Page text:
I'm on my way to Seattle! We continue our countdown to Monday morning's announcement of the Youth Media Awards by looking at a few awards. I was good and narrowed it down to three favorites in each award. These awards are all relatively new, or don't always honor teen titles.
The Morris Award started in 2009 and is an award for a debut author. A Curse Dark As Gold was the first winner and is on my list for Jacob Grimm's Birthday. Ash was on my list for Charles Perrault's Birthday and was a finalist in 2010.
Where Things Come Back by John Corey Whaley. The town of Lily, Arkansas, is taken by storm with the possible sighting of the Lazarus Woodpecker, a bird long thought to be extinct. Cullen likes to mock it. His brother, Gabriel, is a bit more zen about it. Then, Gabriel disappears without a trace. In another story, Benton Sage goes to Ethiopia on his mission trip. Mission work is more about helping and less about preaching, which Benton can't handle. He comes home obsessed with the Book of Enoch, a lost gospel. The stories alternate between chapters. You know they have to collide, but you'd never entirely sure how. This won the Morris Award in 2012.
The Girl of Fire and Thorns by Rae Carson. Elisa wears the godstone that marks her as chosen by God. When she's married off to a neighboring king, she is thrust into a world of politics and intrigue that she doesn't understand. When she is kidnapped by rebels and sees the truth of the situation on her borders, she must face her destiny. The first in a trilogy, the second book, The Crown of Embers is just as good. It was a finalist in 2012.
Under the Mesquite by Guadalupe Garcia McCall. Freshman year, Lupita's mother gets uterine cancer. Despite the fact that she's the oldest of eight, Lupita and her mother have a close relationship and it grieves her to see her vibrant and wonderful mother struggle with the disease. This verse novel follows Lupita through high school and beyond, and we see her and her family deal with her mother's illness. This was a finalist in 2012.
The YALSA Award for Excellence in Nonfiction for Young Adults started in 2010. It's for the best nonfiction for teens. I am MOST anxious to see who wins this award this year, mostly because I'm on the committee, so I get to help decide. Contrary to some internet rumors I've seen, the committee DOESN'T KNOW YET. Seriously. It hasn't been decided and I'm looking at a very rough meeting, because the shortlist has been decided, and they're all really good so how can we pick just one?
The Notorious Benedict Arnold: A True Story of Adventure, Heroism & Treachery by Steve Sheinkin. This is a rip-roaring yarn of fierce battles, crazy stunts, and incredible bravery that then goes completely wrong when Arnold does the unthinkable. Although we’re still unsure as to WHY he did it, we get a much more complete picture of the man than we usually do. This won in 2012. Sheinkin's Bomb: The Race to Build--and Steal--the World's Most Dangerous Weapon in on this year's shortlist!
Claudette Colvin: Twice Toward Justice by Phillip Hoose. Rosa Parks was not the first African-American arrested in Montgomery for refusing her bus seat. Claudette Colvin was. And she was only in high school and she did it on purpose. Hoose explains why history doesn't know her name and why it should. His book, Moonbird: A Year on the Wind with the Great Survivor B95 is also on this year's shortlist!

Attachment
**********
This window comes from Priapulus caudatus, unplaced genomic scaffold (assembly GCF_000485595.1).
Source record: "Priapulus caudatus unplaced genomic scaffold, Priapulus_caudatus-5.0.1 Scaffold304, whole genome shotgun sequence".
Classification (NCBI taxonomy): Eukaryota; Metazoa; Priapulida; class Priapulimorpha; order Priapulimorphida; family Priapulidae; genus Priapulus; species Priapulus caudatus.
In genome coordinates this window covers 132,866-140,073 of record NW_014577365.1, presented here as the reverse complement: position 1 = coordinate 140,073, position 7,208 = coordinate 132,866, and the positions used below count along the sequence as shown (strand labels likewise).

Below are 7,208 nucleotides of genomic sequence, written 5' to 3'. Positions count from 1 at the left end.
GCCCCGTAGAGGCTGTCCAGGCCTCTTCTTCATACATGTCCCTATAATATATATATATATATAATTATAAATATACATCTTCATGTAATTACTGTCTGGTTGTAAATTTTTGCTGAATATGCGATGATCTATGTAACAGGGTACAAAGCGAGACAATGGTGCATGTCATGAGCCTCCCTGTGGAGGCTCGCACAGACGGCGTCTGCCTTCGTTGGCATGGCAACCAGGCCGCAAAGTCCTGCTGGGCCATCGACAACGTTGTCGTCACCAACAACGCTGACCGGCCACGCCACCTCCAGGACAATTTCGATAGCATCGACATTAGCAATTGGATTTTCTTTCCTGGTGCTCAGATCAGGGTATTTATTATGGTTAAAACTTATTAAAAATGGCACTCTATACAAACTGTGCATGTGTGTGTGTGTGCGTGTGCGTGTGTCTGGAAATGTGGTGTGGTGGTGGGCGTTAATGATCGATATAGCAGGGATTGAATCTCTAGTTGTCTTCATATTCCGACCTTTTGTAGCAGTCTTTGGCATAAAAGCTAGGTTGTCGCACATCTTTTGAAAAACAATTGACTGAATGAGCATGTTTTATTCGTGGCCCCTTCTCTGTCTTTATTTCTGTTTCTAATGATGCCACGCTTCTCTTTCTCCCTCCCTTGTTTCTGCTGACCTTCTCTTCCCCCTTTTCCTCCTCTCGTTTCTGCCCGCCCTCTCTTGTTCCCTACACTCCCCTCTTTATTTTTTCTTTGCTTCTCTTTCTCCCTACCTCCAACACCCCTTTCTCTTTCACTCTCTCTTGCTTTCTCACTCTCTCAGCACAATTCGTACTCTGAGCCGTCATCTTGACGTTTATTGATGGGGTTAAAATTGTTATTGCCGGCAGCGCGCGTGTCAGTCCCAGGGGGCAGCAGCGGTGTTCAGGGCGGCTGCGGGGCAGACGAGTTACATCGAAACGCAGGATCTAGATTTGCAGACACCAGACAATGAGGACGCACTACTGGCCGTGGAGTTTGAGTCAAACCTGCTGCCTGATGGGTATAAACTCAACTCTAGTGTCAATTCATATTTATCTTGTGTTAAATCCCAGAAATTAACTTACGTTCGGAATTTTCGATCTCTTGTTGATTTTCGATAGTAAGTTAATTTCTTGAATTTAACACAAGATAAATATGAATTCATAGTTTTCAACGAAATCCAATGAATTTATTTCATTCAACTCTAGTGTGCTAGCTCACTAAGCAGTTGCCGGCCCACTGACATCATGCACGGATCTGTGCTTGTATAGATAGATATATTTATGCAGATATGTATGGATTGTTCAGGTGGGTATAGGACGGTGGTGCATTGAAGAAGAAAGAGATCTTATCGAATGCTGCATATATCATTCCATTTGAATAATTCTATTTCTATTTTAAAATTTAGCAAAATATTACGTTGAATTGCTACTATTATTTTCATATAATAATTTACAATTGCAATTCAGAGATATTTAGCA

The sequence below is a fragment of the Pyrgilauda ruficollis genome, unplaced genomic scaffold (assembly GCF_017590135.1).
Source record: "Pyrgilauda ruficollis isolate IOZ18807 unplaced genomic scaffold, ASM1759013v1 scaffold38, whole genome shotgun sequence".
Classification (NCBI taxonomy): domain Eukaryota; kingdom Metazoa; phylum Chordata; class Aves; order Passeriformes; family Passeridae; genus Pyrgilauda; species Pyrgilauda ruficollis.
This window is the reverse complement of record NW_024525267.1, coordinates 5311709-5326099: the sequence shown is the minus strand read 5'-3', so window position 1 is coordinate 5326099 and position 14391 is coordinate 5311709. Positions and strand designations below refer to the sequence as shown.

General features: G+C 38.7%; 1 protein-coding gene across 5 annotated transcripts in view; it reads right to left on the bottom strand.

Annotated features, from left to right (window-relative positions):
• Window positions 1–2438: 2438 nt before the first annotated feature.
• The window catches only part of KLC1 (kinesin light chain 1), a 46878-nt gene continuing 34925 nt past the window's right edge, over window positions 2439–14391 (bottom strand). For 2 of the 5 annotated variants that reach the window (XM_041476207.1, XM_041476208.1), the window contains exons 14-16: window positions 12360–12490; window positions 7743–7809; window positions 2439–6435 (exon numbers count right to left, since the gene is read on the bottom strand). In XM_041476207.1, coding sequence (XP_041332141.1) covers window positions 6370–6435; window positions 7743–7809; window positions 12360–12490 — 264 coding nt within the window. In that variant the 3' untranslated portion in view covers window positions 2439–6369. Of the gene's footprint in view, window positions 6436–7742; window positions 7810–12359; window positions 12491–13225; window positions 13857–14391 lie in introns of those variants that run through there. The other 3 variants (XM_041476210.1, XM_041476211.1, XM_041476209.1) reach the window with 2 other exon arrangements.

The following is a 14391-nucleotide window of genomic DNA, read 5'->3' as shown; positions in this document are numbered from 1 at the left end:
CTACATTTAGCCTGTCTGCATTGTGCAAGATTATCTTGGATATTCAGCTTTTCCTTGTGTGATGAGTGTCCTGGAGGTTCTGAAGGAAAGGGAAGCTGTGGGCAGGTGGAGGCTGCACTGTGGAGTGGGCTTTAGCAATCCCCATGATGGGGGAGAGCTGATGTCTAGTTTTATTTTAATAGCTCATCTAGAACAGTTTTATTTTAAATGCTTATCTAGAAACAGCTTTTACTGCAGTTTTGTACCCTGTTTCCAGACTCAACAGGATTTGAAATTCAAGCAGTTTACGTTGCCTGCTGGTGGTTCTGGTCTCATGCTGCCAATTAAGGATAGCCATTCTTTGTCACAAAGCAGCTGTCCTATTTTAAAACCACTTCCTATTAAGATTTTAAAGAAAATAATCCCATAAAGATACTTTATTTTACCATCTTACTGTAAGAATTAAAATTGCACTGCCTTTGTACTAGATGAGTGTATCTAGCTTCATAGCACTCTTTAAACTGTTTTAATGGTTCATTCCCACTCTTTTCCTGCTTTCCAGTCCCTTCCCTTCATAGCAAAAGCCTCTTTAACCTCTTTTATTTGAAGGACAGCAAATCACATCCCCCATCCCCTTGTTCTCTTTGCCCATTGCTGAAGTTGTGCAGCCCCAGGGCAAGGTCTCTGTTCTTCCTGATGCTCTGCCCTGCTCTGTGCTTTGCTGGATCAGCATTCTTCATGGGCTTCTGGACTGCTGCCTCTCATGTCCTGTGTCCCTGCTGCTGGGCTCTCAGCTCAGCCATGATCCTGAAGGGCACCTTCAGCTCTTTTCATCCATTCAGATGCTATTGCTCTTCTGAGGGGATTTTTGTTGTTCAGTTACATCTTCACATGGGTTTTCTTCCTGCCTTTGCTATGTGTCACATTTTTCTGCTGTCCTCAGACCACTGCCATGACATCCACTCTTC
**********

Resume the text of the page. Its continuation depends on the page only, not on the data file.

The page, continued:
Written in Bone: Buried Lives of Jamestown and Colonial Maryland by Sally M. Walker. Walker worked with a team of forensic anthropologists to look at colonial-era remains and discover who they were, how they lived, and how they died. Heavily illustrated to clarify points, fans of shows like CSI and Bones will eat this one up.
The Batchelder Award is for the best work translated into English. It's for any book published for those under 18, so sometimes the books are too young for teens. It's been around since 1969. The Pull of the Ocean, which I covered on Charles Perrault's Birthday won in 2007.
A Time of Miracles by Anne-Marie Bondoux, translated from the French by Y. Maudet. Koumail knows that his real name is Blaise Fortune. He is a French citizen. As a baby, he was rescued from a train wreck by Gloria. Since the age of 7, they have been on the run from the rebels, from the war. He doesn't understand the war and everytime he asks, Gloria tells him that it's useless to try to understand the Caucasus. It's not the concern of a French citizen. And so they try to get from Georgia to France, finding kindness and refuge, fleeing from rebels and militias. This won in 2011.
Nothing by Janne Teller, translated from the Danish by Martin Aitken. One day, Pierre Anthon stands up, announces that life has no meaning, and walks out of class. His classmates know he is wrong, so to prove it, they create a pile of things that have the most meaning. But parting with what is most meaningful in your life is hard, so the other students decide what each teen must give up. This was an honor book in 2011.
A Faraway Island by Annika Thor, translated from the Swedish by Linda Schenck. After Kristellnacht, Stephie and her sister Nellie are two of 500 Jewish children that the Swedish government allows in to live with Swedish families. They're placed on a small island off the coast in a fishing village-- a far cry from their life in Vienna with their doctor father and former opera singer mother. Even worse, they're put with different families. Ok, this one isn't really a teen book, but the second book in the series is very tween-y. The final two haven't been released in English yet, but I'm pretty sure they're going to go more and more teen. Plus, it's just so good! This won in 2010. The second, The Lily Pond was an honor in 2012.
What are your favorites from these awards? What do you hope will win?
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